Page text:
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    Posted July 14, 2015 by

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    Queensland Considers Smoking Ban


    This week the Queensland parliament will consider a proposal to ban smoking at public places like bus stops, pools and skate parks. The proposal also advocates banning the sale of cigarettes at music festivals.

    Mark McArdle, the opposition's health spokesman, will introduce the bill. The purpose is to discourage youngsters from making the deadly transition from becoming “experimental” to “regular” smokers.

    McArdle said, “With half of all long-term smokers dying prematurely, we should be doing more to discourage first-time smokers from lighting up.”

    Cancer Council Queensland is in favor of the plan. According to the council, this will prohibit smoking in public places where the local councils have failed to act.

    The proposed changes to the Tobacco Act will include a ban on smoking within five meters of government buildings. The buildings include the parliament, public service bodies, government departments and courts, although e-cigarettes are exemplt which some argue is safer according to research.

    The ban's enforcement will include waiting points for public transport systems and pedestrian malls. According to McArdle, this kind of ban will provide a consistent message about passive smoking.

    McArdle also said that the smoking ban will bring Queensland “in line with every other Australian state.”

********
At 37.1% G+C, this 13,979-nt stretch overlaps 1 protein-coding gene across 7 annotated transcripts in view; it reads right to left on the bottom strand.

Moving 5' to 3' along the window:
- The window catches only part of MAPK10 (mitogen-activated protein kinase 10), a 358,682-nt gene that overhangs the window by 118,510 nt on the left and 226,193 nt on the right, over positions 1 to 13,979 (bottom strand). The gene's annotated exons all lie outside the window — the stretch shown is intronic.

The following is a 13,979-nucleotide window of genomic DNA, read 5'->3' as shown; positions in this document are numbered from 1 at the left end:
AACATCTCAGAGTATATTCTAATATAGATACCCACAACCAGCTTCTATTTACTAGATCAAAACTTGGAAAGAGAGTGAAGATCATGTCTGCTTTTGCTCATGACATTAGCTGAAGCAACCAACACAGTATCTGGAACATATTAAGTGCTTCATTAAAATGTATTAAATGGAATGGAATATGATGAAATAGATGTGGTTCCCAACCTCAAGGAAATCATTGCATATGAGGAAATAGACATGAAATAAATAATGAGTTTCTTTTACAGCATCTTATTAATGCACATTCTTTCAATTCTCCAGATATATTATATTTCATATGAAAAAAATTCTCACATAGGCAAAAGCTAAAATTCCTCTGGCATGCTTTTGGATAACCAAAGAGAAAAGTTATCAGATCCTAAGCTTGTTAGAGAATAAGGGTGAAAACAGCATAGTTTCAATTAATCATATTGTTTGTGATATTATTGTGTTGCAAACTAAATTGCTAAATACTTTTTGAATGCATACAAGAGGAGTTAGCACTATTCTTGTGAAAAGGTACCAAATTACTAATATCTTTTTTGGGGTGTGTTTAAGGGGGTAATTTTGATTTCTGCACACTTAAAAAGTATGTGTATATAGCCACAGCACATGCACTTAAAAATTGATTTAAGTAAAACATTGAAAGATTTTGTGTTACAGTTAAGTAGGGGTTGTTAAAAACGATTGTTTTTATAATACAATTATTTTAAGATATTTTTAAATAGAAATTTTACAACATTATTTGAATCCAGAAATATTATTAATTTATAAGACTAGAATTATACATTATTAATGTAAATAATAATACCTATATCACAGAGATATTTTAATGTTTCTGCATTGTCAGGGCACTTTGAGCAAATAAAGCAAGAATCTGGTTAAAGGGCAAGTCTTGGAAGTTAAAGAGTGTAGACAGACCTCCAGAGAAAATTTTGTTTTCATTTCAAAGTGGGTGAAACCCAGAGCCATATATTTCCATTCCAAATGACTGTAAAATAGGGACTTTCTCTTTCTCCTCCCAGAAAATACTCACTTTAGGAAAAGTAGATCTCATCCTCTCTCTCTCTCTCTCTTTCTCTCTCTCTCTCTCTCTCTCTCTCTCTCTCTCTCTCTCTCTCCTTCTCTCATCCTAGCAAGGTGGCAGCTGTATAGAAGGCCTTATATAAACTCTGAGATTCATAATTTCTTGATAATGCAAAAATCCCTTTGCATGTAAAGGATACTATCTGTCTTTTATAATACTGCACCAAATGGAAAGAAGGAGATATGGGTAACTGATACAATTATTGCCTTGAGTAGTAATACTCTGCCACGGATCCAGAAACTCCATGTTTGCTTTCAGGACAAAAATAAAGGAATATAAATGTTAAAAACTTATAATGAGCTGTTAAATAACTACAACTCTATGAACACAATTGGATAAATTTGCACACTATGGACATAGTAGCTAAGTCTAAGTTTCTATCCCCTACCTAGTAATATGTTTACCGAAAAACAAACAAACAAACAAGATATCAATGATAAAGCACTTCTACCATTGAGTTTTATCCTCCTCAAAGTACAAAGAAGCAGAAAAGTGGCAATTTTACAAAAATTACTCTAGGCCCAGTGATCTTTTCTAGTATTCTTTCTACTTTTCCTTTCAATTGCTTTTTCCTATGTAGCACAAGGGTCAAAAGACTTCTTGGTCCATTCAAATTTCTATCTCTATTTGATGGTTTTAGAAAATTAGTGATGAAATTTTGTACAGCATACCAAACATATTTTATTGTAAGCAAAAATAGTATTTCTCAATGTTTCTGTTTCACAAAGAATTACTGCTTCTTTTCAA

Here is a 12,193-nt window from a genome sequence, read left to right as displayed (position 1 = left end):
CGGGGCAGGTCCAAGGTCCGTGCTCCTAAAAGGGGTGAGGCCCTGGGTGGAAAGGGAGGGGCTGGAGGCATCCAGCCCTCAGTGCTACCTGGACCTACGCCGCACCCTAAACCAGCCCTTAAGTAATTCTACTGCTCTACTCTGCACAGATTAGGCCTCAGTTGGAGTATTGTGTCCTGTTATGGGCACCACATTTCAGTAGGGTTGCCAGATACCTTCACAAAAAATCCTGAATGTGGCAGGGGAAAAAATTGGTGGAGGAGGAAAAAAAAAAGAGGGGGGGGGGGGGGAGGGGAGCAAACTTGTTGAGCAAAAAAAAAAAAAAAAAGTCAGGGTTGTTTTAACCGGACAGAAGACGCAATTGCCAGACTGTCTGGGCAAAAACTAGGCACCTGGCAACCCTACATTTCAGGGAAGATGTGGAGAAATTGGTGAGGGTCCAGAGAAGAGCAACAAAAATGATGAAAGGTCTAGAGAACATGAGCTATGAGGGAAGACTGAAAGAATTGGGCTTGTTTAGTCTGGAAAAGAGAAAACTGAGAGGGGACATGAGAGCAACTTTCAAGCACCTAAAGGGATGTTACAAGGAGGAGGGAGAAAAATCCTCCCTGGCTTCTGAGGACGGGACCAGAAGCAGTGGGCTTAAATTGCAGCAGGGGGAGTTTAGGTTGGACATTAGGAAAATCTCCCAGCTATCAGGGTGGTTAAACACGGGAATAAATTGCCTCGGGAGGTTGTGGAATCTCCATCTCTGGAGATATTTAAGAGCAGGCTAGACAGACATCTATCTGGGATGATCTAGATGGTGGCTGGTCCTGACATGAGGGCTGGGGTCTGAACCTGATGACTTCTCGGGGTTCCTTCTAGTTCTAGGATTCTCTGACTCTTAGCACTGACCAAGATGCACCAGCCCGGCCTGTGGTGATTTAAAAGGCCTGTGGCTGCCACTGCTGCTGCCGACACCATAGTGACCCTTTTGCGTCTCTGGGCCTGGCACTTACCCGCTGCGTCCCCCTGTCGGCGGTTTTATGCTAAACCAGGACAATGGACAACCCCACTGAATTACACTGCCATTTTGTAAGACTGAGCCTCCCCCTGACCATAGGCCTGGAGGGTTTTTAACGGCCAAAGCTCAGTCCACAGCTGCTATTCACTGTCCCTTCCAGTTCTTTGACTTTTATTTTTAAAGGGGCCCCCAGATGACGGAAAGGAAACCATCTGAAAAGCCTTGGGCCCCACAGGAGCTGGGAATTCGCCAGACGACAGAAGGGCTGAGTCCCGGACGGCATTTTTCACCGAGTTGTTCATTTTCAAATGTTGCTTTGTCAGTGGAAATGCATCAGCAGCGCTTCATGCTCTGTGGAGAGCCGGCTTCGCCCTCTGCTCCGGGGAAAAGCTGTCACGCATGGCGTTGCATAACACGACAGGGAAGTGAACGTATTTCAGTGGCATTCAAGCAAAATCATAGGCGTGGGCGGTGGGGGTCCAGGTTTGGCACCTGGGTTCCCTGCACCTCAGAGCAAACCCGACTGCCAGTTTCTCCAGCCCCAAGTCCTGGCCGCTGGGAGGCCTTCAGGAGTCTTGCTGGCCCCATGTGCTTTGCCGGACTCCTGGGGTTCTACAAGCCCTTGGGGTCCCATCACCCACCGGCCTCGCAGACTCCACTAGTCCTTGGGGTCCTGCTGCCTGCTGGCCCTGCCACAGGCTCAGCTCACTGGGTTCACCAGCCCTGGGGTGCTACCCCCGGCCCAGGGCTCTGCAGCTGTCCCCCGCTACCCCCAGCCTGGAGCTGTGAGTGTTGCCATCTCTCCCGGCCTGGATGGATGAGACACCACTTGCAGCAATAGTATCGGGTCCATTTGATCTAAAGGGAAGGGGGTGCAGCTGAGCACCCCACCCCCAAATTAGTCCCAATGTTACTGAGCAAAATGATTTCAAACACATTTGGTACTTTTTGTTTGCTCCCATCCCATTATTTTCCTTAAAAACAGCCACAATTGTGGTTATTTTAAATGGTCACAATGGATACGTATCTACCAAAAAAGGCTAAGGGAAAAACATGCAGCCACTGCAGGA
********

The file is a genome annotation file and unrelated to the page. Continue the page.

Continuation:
Katie Clift, Cancer Council Queensland spokesperson, said that these changes will affect "generational smoking." There will also be a significant reduction in exposure to second-hand smoke.

    Cameron Dick, a spokesman for the health minister, said that the government has not yet received details of the proposed bill. He said, “In principle, we are strong advocates of less smoking.” However, issues of “legal jurisdiction” make it all very complex.

    Clift has noted that local councils have “failed to embrace” their power to ban public smoking. In 2009, Bligh Labor government had given local councils authority to enforce smoking bans.

    Clift also mentioned that this failure has occurred even though community backing for such bans is at its highest. Currently, less than 20 percent of the state's total adult population smokes daily.

    According to statistics, at least one person dies every year due to passive smoking.


    Smoking is a heavy drain on Queensland's economy costing more than $ 6 billion every year. It also leads to more than 35,000 hospitalizations and 3,700 deaths.

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